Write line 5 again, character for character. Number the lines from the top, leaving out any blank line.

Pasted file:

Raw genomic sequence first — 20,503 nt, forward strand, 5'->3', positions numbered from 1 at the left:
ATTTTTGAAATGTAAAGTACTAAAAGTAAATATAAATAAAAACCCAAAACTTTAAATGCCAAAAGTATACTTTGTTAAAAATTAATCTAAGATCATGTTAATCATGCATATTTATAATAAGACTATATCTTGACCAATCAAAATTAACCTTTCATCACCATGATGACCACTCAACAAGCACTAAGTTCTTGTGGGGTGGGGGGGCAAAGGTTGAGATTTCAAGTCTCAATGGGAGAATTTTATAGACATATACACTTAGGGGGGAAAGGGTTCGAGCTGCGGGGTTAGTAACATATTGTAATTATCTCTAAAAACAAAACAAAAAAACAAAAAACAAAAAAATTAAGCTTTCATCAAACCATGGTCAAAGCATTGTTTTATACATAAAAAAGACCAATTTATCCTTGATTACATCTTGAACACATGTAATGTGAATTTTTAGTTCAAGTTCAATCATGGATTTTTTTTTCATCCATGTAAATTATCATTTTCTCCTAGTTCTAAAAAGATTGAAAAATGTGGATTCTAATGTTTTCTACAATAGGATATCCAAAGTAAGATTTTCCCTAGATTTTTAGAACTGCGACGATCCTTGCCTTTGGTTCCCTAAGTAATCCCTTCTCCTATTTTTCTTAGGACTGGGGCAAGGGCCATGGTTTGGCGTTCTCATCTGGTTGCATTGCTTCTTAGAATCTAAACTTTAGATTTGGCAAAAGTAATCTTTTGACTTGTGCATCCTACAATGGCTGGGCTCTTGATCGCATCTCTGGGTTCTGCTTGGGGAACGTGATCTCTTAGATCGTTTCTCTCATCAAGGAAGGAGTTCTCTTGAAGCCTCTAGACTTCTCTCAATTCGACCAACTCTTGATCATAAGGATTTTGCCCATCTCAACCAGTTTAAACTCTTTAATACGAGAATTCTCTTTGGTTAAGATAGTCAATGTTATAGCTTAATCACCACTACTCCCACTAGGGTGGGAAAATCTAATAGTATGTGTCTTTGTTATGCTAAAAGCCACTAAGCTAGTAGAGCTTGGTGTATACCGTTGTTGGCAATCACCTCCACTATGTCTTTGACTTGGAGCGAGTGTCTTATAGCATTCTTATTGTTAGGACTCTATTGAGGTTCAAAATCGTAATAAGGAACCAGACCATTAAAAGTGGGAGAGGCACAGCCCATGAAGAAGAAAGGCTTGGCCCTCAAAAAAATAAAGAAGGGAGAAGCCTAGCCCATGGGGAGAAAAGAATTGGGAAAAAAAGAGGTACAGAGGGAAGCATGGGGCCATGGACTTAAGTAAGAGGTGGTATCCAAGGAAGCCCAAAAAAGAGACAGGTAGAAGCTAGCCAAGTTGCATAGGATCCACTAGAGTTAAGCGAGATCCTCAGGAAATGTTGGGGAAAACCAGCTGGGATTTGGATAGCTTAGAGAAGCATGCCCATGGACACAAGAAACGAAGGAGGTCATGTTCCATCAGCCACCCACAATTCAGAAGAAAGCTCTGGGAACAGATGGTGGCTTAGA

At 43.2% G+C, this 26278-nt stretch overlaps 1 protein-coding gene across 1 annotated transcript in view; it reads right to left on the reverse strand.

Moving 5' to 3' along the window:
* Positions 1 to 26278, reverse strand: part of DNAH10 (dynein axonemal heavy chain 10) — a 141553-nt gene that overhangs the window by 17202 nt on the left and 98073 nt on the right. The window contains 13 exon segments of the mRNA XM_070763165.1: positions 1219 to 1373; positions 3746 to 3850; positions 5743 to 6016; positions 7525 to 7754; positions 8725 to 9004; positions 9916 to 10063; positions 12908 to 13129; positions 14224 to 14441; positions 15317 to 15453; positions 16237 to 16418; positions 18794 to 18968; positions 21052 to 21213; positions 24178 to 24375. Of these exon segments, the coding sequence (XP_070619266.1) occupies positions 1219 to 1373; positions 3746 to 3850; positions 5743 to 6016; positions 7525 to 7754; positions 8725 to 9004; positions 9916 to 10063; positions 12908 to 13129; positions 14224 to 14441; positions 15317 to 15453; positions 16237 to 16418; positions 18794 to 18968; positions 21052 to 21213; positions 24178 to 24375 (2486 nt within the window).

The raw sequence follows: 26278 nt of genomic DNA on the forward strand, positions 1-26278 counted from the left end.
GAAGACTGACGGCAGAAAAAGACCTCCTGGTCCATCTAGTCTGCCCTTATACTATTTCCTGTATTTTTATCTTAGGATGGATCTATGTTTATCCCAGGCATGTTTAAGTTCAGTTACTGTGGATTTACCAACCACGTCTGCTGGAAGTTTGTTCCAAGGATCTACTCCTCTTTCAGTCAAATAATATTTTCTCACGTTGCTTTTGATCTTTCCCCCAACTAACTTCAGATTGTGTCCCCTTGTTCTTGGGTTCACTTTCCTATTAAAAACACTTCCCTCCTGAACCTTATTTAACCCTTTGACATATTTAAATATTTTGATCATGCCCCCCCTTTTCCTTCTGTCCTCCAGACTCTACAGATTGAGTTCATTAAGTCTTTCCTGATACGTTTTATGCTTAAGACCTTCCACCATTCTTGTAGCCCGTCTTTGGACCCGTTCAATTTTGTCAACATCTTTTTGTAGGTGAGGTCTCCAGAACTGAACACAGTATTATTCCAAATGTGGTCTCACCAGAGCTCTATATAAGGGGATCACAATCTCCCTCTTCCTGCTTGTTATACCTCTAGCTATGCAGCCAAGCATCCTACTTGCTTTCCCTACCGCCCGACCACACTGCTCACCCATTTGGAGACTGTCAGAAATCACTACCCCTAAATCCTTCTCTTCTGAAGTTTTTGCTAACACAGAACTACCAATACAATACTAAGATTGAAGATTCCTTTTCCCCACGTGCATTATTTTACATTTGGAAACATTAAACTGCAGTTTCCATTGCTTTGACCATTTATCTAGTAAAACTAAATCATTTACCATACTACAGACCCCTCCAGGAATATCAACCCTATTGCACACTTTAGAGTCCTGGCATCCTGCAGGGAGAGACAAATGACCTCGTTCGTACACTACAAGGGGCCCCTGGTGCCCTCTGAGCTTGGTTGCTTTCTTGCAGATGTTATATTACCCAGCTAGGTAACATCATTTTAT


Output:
* Positions 1 to 26278, reverse strand: part of DNAH10 (dynein axonemal heavy chain 10) — a 141553-nt gene that overhangs the window by 17202 nt on the left and 98073 nt on the right. The window contains 13 exon segments of the mRNA XM_070763165.1: positions 1219 to 1373; positions 3746 to 3850; positions 5743 to 6016; positions 7525 to 7754; positions 8725 to 9004; positions 9916 to 10063; positions 12908 to 13129; positions 14224 to 14441; positions 15317 to 15453; positions 16237 to 16418; positions 18794 to 18968; positions 21052 to 21213; positions 24178 to 24375. Of these exon segments, the coding sequence (XP_070619266.1) occupies positions 1219 to 1373; positions 3746 to 3850; positions 5743 to 6016; positions 7525 to 7754; positions 8725 to 9004; positions 9916 to 10063; positions 12908 to 13129; positions 14224 to 14441; positions 15317 to 15453; positions 16237 to 16418; positions 18794 to 18968; positions 21052 to 21213; positions 24178 to 24375 (2486 nt within the window).